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    fallguy Senior Member

    I am not concerned with the total scantlings since I have a reputable naval architect design. I am only trying to understand the best way to orient the glass in the forward section that is solid fiberglass and no core. We are using 5 layers of 22 oz triax. Outside layer is 0 on the outside +/- to the core. Inside layer same. The other 3 are artist's pallette. I'd just like it to be strong. I will add a beaching keel with aramid, too, but that is just fyi.
     
  11. sailhand
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    sailhand Senior Member

    How big is this cat, mines 44ft 14 years old plenty of miles and one layer of 800 gram triax. This must be a massive boat, 5 layers of triax, how thick is the core.
     
  12. TANSL
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    TANSL Senior Member

    I think 5 layers of triax is an exaggeration. The weight is greatly increased with fibers, the closest to the neutral axis, which do not need as much resistance. But the NA that designed them is sure to have an explanation.
     
    Last edited: Sep 20, 2017
  13. AndrewK
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    AndrewK Senior Member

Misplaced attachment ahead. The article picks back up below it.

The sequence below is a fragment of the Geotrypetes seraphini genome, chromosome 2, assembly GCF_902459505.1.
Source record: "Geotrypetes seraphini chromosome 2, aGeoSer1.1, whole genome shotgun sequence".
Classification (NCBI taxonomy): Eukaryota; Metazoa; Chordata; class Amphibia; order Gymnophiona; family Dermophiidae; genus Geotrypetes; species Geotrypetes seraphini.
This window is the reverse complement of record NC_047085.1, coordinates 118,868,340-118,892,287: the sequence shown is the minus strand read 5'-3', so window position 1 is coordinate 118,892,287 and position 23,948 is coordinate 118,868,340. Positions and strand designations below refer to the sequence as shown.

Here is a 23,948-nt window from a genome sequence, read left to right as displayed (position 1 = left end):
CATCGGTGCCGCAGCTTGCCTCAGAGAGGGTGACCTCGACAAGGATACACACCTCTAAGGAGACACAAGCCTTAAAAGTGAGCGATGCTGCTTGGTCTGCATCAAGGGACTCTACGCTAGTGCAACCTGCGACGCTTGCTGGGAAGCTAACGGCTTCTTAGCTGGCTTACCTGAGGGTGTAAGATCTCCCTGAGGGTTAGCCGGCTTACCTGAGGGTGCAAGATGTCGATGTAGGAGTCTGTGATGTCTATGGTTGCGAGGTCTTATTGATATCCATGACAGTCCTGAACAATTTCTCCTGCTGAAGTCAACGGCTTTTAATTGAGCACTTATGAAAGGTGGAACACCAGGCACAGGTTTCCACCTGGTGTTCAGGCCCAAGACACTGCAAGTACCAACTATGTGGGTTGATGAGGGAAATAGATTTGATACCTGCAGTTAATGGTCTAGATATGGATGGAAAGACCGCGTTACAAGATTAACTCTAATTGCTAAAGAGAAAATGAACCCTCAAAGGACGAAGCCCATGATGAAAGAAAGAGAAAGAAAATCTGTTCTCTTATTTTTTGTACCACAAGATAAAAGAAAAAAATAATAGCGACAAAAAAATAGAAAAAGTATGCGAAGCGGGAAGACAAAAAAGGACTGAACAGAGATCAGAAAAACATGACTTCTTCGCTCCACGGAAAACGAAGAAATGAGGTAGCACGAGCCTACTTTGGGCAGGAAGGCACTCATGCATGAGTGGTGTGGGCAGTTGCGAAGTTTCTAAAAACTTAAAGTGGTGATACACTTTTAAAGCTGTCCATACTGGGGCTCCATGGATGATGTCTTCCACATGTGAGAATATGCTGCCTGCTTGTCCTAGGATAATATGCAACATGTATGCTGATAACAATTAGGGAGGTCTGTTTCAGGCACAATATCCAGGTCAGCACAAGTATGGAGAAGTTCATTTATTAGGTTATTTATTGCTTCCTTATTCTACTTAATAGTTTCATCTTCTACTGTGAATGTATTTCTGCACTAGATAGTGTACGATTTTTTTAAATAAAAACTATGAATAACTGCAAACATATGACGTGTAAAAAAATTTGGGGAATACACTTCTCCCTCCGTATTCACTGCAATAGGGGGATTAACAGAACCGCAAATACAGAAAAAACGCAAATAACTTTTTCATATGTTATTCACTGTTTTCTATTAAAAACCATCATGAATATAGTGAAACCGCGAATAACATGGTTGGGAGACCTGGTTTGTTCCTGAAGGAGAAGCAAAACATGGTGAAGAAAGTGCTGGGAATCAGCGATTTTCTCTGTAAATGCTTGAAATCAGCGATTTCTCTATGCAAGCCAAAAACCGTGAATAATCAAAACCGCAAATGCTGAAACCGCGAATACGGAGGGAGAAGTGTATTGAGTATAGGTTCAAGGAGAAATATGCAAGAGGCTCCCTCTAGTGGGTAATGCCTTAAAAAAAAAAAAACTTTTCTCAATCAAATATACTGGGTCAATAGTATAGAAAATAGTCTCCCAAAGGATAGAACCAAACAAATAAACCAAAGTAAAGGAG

Sailhand, there is no core where fallguy wants to put 5 layers of triax, its solid laminate.
    Fallguy, you are over thinking this. But the ideal is to have only 45 deg between plies, this is why expensive triax is +45/0/-45.
    I would alternate the orientation and do it all in one hit.
    Also in relation to a question in one of your other posts, some suggestions for your bagging.
    You need more pleats.
    Dont place the vacuum lines on to the job, one line on to the breather off the job is enough. But the breather must be bigger than the job.
    The green material around the perimeter of the job, is this your air chanel? if so some breather fabric touching this and one vacuum line is enough.
    Cheers
    Andrew
     
  14. fallguy
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    fallguy Senior Member